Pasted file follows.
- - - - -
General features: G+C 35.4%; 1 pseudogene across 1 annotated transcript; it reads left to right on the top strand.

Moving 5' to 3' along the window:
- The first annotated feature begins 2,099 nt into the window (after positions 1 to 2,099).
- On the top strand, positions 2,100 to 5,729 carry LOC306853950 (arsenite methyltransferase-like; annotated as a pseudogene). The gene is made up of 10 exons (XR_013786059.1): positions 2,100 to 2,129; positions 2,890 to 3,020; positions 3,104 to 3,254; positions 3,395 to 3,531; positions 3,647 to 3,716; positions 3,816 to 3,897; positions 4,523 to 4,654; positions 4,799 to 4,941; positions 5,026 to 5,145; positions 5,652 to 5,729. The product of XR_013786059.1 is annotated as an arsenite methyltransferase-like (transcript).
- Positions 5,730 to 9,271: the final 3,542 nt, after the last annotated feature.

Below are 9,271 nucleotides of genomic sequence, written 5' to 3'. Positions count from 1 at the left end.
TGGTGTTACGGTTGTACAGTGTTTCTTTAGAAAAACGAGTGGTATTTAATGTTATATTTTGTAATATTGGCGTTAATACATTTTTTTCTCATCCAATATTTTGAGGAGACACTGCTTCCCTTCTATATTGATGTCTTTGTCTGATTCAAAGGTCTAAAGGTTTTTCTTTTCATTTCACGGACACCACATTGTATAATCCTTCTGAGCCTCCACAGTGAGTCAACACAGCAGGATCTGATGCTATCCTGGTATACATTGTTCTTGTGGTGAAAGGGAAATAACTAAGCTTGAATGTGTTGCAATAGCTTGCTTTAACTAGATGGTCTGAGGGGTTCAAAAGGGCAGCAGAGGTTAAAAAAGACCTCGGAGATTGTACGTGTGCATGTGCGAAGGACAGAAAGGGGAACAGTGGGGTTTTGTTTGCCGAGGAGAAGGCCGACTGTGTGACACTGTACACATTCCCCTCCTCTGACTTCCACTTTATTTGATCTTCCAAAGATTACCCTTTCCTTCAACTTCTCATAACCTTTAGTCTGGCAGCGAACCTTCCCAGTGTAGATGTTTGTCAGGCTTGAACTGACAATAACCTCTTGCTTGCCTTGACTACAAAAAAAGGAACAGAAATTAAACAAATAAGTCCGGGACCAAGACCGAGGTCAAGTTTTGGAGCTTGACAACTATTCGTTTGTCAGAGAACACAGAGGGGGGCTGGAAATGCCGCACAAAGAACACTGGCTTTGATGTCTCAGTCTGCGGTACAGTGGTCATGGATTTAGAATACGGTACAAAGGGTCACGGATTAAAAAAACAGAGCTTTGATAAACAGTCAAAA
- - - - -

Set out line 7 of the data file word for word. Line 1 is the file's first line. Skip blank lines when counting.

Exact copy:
TGGTGTTACGGTTGTACAGTGTTTCTTTAGAAAAACGAGTGGTATTTAATGTTATATTTTGTAATATTGGCGTTAATACATTTTTTTCTCATCCAATATTTTGAGGAGACACTGCTTCCCTTCTATATTGATGTCTTTGTCTGATTCAAAGGTCTAAAGGTTTTTCTTTTCATTTCACGGACACCACATTGTATAATCCTTCTGAGCCTCCACAGTGAGTCAACACAGCAGGATCTGATGCTATCCTGGTATACATTGTTCTTGTGGTGAAAGGGAAATAACTAAGCTTGAATGTGTTGCAATAGCTTGCTTTAACTAGATGGTCTGAGGGGTTCAAAAGGGCAGCAGAGGTTAAAAAAGACCTCGGAGATTGTACGTGTGCATGTGCGAAGGACAGAAAGGGGAACAGTGGGGTTTTGTTTGCCGAGGAGAAGGCCGACTGTGTGACACTGTACACATTCCCCTCCTCTGACTTCCACTTTATTTGATCTTCCAAAGATTACCCTTTCCTTCAACTTCTCATAACCTTTAGTCTGGCAGCGAACCTTCCCAGTGTAGATGTTTGTCAGGCTTGAACTGACAATAACCTCTTGCTTGCCTTGACTACAAAAAAAGGAACAGAAATTAAACAAATAAGTCCGGGACCAAGACCGAGGTCAAGTTTTGGAGCTTGACAACTATTCGTTTGTCAGAGAACACAGAGGGGGGCTGGAAATGCCGCACAAAGAACACTGGCTTTGATGTCTCAGTCTGCGGTACAGTGGTCATGGATTTAGAATACGGTACAAAGGGTCACGGATTAAAAAAACAGAGCTTTGATAAACAGTCAAAA